Illustrating The Importance of Proper Compressed Air Supply Lines

“Proper compressed air supply lines” in this context means properly sized air hose, pipe, or tube and properly sized fittings which connect your compressed air supply into an EXAIR product. With under-sized compressed air supply lines and/or fittings a pressure loss through the product will occur. We spend a good amount of time speaking with customers about getting our products plumbed up properly so they may realize the best performance of our products, or any compressed air product.

One of the easiest places to find our recommendations for line sizes is in the Installation and Maintenance Guide included with the product you have purchased. All of the install guides have a chart specific to the EXAIR product which looks like the one below. You may also visit the .pdf library in our website’s Knowledge Base.

(CLICK images to ENLARGE)

Many customers pay close attention to their available pressure and assume if they have enough supply line pressure, then they are OK. And while pressure is necessary it will not make up for a lack of volume of compressed air. You need the right amount of volume of compressed air to maintain a specific pressure level. You cannot feed a fire hose with a garden hose, there is not enough volume of water through the garden hose to support water pressure inside of the fire hose. The water will just trickle out of the larger hose. Air Line sizes which are too small or fittings with small inside diameters will decrease air volume to an extent which lowers air pressure and performance of some products.

Here are a number of images (click on them to enlarge) to illustrate improper sized lines/fittings and a pressure loss.  The large pressure gauge shows the supply pressure and is always set at 80 PSIG. There is also a pressure gauge on the inlet to an EXAIR 12″ Super Air Knife which will fluctuate depending upon the size and type of air line and fitting. The first image shows a very common 1/4″ quick disconnect on a 3/8″ inside diameter hose; you will see the small gage on the knife reading 54 PSIG even though there is 80 PSIG from the inlet compressed air supply. It is the very small inside diameter of the quick disconnect which starves the knife of air.

The second image shows another common hose and fitting setup is to use a push to lock fitting. These fittings again have a small inside diameter which restricts the air flow and results in a pressure loss. And remember the tubing used is called out by referring to its outside diameter. For example a 3/8″ tube refers to the outside diameter of the tube which actually has only a 1/4″ inside diameter in most cases. A 1/4″ inside diameter is not large enough to maintain pressure through this knife and results in a 17 PSIG pressure loss.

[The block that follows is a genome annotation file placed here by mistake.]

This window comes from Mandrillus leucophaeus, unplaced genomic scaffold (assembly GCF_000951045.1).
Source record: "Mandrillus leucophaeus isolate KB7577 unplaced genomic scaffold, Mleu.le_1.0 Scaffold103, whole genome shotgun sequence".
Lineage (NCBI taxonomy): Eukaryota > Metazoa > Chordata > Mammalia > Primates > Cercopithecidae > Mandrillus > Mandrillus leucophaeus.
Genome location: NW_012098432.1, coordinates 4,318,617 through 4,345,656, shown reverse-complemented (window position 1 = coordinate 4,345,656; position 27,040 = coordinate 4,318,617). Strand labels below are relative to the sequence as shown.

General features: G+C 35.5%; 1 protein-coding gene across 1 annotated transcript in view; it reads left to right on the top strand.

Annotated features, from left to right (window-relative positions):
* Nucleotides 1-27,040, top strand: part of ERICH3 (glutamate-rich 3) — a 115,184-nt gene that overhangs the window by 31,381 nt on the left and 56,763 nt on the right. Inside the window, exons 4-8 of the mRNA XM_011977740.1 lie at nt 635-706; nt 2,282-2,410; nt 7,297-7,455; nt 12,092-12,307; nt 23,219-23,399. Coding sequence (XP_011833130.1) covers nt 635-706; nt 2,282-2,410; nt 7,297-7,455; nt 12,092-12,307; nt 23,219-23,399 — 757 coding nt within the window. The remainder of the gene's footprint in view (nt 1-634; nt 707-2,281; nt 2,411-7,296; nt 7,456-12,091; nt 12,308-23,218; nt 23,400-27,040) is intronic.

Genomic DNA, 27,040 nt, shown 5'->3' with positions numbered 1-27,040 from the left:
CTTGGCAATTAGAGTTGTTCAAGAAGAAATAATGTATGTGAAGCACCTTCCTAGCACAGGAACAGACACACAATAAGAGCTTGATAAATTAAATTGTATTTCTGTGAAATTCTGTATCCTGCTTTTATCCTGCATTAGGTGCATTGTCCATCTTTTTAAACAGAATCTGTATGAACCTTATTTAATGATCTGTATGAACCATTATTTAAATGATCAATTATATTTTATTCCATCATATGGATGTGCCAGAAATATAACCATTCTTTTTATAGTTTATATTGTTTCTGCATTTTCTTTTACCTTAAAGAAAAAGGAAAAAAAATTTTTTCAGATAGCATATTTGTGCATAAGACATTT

And finally, the third image shows what we recommend for this particular setup. It is a 3/8″ inside diameter hose with a hose barb fitting pushed in to the hose and a 1/4 MNPT fitting to screw into the Super Air Knife. You can clearly see that there is no pressure loss through the compressed air supply lines.

If you are experiencing a product which does not seem to be performing very well, or you are getting a trickle of air out of a product which should produce a lot of force, the first thing we will recommend is to place a pipe tee with pressure gauge into the inlet of the product (just as shown in the images) so you may compare your known supply line pressure to the pressure you are getting through the product. This will allow for a good starting point of troubleshooting the application.

Properly sized compressed air lines will maintain peak performance of your EXAIR product by providing enough volume of compressed air  to keep up pressure  to help assure you of a successful application.

If you have any questions about compressed air applications or supply lines, please contact an EXAIR Application Engineer.

Kirk Edwards
EXAIR Corporation

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